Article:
January 14, 2013 |
Isaiah Zagar, the mosaic wizard of South Street, has taken his glistening brand of lost-and-found artistry to the walls of Germantown Academy. If the 73-year-old muralist gets his way, a 600-square-foot white hallway in the Fort Washington school will be transformed from innocuous to enchanted. "I'm trying to get them to give me more space," said Zagar, who has created more than 100 murals in Philadelphia. "I want [the students] to feel like they're going through a magic tunnel.
July 16, 2012 |
THROUGH THEIR EYES "Envisioning Home: Perspectives from Philadelphia Refugees" is a photo exhibit by immigrants from Burma, Iraq and Bhutan who documented their resettlement in our city. See their work in the gallery space at Philadelphia's Magic Gardens, the mirrored -mosaic treasure created by Isaiah Zagar. $5 gets you into garden and exhibit ($2, ages 6-12). The exhibit continues through Aug. 27. 1020 South St., 215-733-0390, phillymagicgardens.org . BOTTI POPS AT MANN Popular jazz trumpeter Chris Botti pairs with the Philadelphia Orchestra for a perfect summer soundscape at the Mann Center at 8 p.m. Thursday . Tickets are $32-$52 inside, $19.50 for the terrace/lawn.
April 17, 2009 |
The following review originally appeared during the 2008 Philadelphia Film Festival. Isaiah Zagar's art is all over Philadelphia's South Street corridor. And his restless spirit - and painful secrets - are all over In a Dream, a stunning, deeply personal documentary portrait by the muralist's youngest son, Jeremiah Zagar. Like the dazzling, colorful mosaics that Isaiah has pasted to buildings around town - crazy-quilt images of people (often including the artist himself), shards of shattered mirror, cracked crockery, wine bottles, bicycle wheels - his life has been kaleidoscopic, yet singularly focused.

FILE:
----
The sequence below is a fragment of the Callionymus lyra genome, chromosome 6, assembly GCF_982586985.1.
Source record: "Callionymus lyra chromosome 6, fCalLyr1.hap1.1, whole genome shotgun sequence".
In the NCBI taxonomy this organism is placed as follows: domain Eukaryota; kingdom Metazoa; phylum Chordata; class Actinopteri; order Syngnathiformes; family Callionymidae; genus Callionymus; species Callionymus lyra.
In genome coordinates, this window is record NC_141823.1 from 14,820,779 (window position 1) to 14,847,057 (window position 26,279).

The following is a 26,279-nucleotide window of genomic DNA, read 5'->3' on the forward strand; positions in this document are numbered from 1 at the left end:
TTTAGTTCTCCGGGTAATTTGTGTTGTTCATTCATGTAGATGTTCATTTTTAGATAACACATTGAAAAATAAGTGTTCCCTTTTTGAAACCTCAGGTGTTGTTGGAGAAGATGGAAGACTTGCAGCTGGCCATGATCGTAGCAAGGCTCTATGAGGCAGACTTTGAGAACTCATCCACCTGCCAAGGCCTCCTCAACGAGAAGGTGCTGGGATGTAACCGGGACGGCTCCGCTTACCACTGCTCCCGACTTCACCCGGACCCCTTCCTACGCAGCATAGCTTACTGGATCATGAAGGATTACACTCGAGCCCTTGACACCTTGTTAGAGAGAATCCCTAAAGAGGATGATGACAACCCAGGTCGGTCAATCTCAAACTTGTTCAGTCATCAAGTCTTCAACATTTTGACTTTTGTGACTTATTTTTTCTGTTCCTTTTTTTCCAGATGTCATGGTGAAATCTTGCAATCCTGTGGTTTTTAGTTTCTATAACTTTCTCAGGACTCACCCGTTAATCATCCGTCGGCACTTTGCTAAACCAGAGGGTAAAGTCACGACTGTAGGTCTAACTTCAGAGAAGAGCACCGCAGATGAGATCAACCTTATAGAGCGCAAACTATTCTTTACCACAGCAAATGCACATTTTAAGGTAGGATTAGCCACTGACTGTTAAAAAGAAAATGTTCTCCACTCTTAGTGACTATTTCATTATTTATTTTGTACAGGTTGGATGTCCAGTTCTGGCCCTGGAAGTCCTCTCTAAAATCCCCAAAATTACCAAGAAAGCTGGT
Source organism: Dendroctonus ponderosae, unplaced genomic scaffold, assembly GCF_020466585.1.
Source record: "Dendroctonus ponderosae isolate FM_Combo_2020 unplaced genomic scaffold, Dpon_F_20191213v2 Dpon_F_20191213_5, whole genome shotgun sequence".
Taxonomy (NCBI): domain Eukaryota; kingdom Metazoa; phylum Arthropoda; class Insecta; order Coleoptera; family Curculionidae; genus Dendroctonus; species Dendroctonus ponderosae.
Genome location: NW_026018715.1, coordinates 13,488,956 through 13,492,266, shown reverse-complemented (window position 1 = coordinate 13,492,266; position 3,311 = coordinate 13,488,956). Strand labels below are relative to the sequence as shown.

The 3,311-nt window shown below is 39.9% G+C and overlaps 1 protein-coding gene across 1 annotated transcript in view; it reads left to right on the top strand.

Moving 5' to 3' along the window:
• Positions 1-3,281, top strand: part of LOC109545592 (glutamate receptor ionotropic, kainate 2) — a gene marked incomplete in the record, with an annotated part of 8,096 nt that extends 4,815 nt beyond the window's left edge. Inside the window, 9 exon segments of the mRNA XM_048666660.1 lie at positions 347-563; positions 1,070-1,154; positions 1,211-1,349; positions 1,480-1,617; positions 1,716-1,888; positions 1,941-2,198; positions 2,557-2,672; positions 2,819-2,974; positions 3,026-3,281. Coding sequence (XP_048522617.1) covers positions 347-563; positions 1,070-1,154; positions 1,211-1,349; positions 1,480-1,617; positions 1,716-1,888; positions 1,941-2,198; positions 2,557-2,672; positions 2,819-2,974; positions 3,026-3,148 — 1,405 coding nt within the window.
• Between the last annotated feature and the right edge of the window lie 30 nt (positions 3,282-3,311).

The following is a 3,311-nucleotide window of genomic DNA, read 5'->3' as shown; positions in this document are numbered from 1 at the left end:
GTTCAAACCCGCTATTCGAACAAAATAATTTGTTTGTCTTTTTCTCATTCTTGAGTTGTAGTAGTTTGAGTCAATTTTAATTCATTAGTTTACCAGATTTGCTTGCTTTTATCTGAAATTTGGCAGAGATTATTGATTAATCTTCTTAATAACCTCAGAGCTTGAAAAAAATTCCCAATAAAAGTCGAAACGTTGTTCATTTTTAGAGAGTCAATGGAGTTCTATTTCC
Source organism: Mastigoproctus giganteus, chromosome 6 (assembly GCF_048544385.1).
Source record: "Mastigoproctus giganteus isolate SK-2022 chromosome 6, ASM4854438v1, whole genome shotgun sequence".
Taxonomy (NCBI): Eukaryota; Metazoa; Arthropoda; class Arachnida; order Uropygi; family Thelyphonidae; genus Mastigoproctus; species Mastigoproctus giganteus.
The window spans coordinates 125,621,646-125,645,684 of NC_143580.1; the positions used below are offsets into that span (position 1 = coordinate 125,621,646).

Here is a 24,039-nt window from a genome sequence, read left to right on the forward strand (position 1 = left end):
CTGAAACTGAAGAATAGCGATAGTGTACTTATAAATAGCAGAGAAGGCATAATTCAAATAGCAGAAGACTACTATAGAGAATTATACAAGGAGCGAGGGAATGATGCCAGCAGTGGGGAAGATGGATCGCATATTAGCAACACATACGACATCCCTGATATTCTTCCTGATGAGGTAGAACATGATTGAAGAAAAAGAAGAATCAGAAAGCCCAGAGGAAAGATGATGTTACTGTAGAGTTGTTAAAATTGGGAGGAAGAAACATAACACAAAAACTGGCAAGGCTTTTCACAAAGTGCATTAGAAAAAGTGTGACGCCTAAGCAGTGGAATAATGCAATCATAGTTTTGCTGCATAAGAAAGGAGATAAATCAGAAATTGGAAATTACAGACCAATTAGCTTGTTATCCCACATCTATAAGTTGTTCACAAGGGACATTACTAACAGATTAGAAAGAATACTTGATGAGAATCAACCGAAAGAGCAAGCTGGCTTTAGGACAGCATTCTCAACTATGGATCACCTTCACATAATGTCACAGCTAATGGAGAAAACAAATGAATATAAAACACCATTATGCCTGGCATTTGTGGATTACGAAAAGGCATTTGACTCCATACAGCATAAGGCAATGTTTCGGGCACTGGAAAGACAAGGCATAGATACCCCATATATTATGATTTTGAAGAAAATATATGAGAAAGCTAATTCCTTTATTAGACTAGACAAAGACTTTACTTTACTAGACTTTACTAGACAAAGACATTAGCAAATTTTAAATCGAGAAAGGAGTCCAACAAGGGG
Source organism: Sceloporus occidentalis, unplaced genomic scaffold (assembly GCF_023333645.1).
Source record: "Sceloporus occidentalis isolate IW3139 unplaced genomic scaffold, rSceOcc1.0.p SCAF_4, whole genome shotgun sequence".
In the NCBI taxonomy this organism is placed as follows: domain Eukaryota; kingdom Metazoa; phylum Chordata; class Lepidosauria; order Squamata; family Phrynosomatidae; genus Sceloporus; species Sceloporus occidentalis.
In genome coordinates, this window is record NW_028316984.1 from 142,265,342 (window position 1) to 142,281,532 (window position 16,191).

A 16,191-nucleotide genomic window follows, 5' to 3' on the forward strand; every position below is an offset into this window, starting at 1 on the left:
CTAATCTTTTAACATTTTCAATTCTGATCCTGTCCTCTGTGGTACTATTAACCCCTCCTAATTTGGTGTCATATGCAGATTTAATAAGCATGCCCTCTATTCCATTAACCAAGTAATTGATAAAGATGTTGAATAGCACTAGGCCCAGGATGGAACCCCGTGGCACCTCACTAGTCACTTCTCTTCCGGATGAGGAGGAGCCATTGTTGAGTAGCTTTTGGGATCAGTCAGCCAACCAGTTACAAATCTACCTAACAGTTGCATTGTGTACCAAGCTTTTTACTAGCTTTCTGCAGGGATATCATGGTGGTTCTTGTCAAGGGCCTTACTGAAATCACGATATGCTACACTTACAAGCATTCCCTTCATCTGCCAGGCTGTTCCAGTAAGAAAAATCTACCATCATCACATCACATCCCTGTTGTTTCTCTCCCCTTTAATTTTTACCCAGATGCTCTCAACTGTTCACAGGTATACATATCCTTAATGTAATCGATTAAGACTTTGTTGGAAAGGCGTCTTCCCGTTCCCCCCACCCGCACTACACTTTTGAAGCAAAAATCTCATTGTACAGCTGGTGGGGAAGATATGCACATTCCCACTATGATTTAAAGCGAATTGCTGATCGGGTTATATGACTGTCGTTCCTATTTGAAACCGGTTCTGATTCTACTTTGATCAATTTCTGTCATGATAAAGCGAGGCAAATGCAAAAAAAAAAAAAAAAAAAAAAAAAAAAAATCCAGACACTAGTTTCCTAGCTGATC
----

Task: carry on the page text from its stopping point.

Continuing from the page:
April 16, 2009 |
When Jeremiah Zagar was a chubby, awkward kid (his description - he's neither anymore), he and his father, Isaiah, marched from their house on South Street to the Ritz to watch Terry Gilliam's eye-popping fabulist fantasy, The Adventures of Baron Munchausen. Afterward, Jeremiah insisted they stay and watch it again. And again. Two decades and innumerous movie marathons later, Zagar has applied that same obsessive passion to his own films. In a Dream, his documentary feature debut, opens tomorrow at the Ritz at the Bourse after spending a year on the festival circuit, nabbing prizes from San Francisco to Woodstock, N.Y., Austin, Texas, to Philadelphia.
April 4, 2008 |
Isaiah Zagar's art is all over Philadelphia's South Street corridor. And his restless spirit - and painful secrets - are all over In a Dream, a stunning, deeply personal documentary portrait by the muralist's youngest son, Jeremiah Zagar. Like the dazzling, colorful mosaics that Isaiah has pasted to buildings around town - crazy-quilt images of people (often the artist himself), shards of shattered mirror, cracked crockery, bottles, bicycle wheels - his life has been kaleidoscopic, yet singularly focused.
August 17, 2007 |
Cut from something of the same cloth as Isaiah Zagar, whose mirror-and-ceramic terrazzo facades have become ubiquitous in various downtown neighborhoods, or the mysterious Philadelphia Wireman, whose wire constructions have been snapped up by collectors, or even the young photographer of urban grittiness, Zoe Strauss, who leapfrogged to the Whitney Biennial last year, the Tiberino family is one of those idiosyncrasies of the Philadelphia art scene...
October 25, 2006 |
A little more than two years ago, the fantastical constructions on an old South Street double lot teetered on the edge of obliteration. Created by the feisty mosaic artist Isaiah Zagar, 67, the sculptured walls and installations that he dubbed the Magic Garden were viewed by the actual owner of the lot, a Boston-based limited partnership, as a "visual obstruction. " The work had to go, to prepare the land for sale. But Zagar, who cleared the area at 1024-26 South St. a decade ago, scattered the rats, bagged the trash, shooed away the rowdy urinators, and began to build an imaginative universe on real estate he did not own, dug in his heels.
December 17, 2005 |
South Street's Magic Garden, the soaring, shimmering, ever-morphing artscape that springs from Isaiah Zagar's imagination, will open to the public this weekend. Rarely does Zagar let people wander among the bike wheels, beer bottles, broken statues, and other strange stuff he has mortared together to form the garden's passageways, near 10th and South. But the mystically artistic Zagar, known for tile-and-mirror mosaics that embellish many buildings near where he works and lives, is practical.